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Glycemic Index for Weight Loss
The glycemic index was created 1981 especially for diabetics to maintain and stabilize blood sugar levels but has exploded into a very popular weight loss solution. The glycemic index for weight loss has made an impact on diets, books, and thousands of people life styles with nutrition throughout the world and I believe it is just the beginning.
Traditionally, carbohydrates are known as simple or complex. Foods high in sugar, such as chocolate, fruit or cakes are classed as simple carbohydrates. Scientists used to think these foods were quickly digested, leading to a rapid rise in blood sugar. Complex carbohydrates, such as potatoes, rice and pasta are supposed to break down more slowly, producing a gradual rise in blood sugar.
Several facts on the glycemic index:
1. The glycemic index (GI) ranks foods on a scale from 0 to 100 according to the extent to which they raise blood sugar levels after eating.
2. High glycemic index foods release glucose into the bloodstream very quickly which causes blood sugar levels to rise at a rapid rate. On the other hand, low glycemic index foods release glucose at a more steadily rate over a period of time. This helps to keep blood sugar levels relatively calm, and insulin spikes limited.
3. Pure glucose ranks 100 on the glycemic index and all other foods are ranked in relation to glucose.
4. High ranked foods on the glycemic index consist of ice cream, croissants, raisins and other dried fruit, bananas, carrots and watermelon. Moderate ranked foods on the glycemic index (45-60) include most types of pasta, baked beans, green peas, sweet potatoes, orange juice, blueberries and rice. Low ranked foods on the glycemic index foods (under 45) include beans, cruciferous vegetables and high-fiber, low-sugar cereals, low-fat unsweetened plain yogurt, grapefruit, apples and tomatoes.
5. It remains a very useful comparative indicator of how quickly foods are absorbed into the bloodstream but not 100% accurate.
Many drawbacks on the glycemic index are when foods are combined, and high fatty foods. The American Diabetes Association (ADA), states that it is useless when foods are combined as they are digested at different rates. An example would be a peanut butter and jam sand witch. The glycemic rating does not matter as the peanut butter has a low glycemic rate and the jam has a high glycemic rate. When these are combined the peanut butter will slow down the digestion of the jam making the digestion slower than usual.
I do believe that high glycemic foods leave you hungry sooner increasing your food intake for the day on most occasions.
The theory and direction of the glycemic index doesnít consist of:
1. Calories donít matter.
This flaw with GI is that the index does not take into account calories consumption, which is the most important factor for weight loss.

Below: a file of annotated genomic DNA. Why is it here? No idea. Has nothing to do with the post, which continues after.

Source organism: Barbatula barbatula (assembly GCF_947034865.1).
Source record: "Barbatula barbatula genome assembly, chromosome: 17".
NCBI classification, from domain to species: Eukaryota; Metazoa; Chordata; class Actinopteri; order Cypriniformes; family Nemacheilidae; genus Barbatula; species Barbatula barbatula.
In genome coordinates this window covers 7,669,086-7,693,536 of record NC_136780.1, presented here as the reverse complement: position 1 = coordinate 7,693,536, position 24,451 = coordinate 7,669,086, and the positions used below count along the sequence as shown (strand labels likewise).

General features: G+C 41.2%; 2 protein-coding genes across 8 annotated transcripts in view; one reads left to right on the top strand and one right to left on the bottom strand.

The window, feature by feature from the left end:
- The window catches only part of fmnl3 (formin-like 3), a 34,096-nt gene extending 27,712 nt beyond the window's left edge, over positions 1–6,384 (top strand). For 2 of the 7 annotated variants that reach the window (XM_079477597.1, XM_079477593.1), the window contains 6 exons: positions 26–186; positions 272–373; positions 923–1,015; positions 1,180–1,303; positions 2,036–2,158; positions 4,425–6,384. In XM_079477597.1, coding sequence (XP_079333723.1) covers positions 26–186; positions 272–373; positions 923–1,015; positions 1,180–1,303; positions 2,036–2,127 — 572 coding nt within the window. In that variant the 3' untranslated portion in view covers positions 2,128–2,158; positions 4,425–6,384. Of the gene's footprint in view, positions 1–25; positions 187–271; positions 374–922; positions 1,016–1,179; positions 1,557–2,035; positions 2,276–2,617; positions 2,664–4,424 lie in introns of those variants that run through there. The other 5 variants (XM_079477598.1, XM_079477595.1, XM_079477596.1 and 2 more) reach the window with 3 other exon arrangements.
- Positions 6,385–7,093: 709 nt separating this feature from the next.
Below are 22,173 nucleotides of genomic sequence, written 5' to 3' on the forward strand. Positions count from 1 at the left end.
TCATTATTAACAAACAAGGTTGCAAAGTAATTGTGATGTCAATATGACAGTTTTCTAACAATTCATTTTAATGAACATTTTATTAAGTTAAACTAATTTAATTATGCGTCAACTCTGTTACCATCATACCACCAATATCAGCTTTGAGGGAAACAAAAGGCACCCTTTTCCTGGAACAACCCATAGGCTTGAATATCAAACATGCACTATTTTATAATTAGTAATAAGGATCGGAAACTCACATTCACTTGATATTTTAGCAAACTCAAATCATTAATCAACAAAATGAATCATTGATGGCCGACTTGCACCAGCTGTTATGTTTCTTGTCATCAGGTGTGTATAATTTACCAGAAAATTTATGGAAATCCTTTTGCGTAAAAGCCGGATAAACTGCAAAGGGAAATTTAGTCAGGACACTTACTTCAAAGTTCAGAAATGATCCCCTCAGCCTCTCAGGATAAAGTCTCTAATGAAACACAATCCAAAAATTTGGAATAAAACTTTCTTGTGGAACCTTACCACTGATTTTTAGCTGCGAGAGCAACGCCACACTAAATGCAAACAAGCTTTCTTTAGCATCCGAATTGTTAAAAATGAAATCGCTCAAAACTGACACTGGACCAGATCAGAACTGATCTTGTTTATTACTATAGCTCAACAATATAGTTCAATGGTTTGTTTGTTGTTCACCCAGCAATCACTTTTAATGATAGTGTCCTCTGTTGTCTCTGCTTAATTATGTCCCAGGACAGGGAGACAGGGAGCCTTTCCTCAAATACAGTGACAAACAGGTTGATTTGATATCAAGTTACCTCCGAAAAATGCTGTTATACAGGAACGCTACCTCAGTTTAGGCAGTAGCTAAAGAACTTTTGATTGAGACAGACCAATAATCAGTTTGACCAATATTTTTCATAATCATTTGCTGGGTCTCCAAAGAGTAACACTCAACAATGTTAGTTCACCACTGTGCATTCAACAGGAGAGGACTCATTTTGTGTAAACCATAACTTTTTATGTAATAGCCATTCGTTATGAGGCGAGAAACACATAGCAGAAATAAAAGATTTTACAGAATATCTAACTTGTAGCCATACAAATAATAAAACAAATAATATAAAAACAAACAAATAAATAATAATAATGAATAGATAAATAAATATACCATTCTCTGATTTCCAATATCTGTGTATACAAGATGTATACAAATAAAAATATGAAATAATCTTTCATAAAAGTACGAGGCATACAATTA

2. Portion size doesnít matter.
The GI of a food is independent of portion size. In almost all cases if you eat large quantities of food you will gain weight.
3. GI can be useful for diabetics, but only for single foods.
Since diabetics require control of their blood sugar level, diabetics should avoid high GI foods if they are not in combination with other lower GI foods.
It's almost impossible to work out how any given food at any given time is going to behave in your body, unless you take blood sugar readings before and after eating.
Of course, there's nothing wrong with following a low glycemic index diet. Foods with a low glycemic index tend to have a low energy density. They're also rich in fiber, and contain phytochemicals that have important health benefits.
However, the most important part of any diet designed for weight loss is to consume fewer calories than you burn. The glycemic index can make planning your diet a lot more complicated and time-consuming than it needs to be.
Bottom Line: Don't judge a food only by is GI value -- it doesn't tell you everything about what a food offers. The best thing to do to control your weight and blood sugar is to eat lots of fiber-rich foods, such as fruits, vegetables and whole grains, along with small amounts of healthy fats, such as nuts and olive oil.
Also, watch how much you eat -- if your portions are too big, you will gain weight, whether you're eating low or high GI foods. And be sure to exercise as often as you can -- being active helps to control our weight and our blood sugar at the same time.
About the Author: Jared Wash is an author with certifications by ACSM, NESTA, and ISSA in personal trainer, nutritionist, and online fitness coach. His mission with top weight loss site is to guide people away from false lies and myths in the fitness industry while focusing on true health and weight loss methods.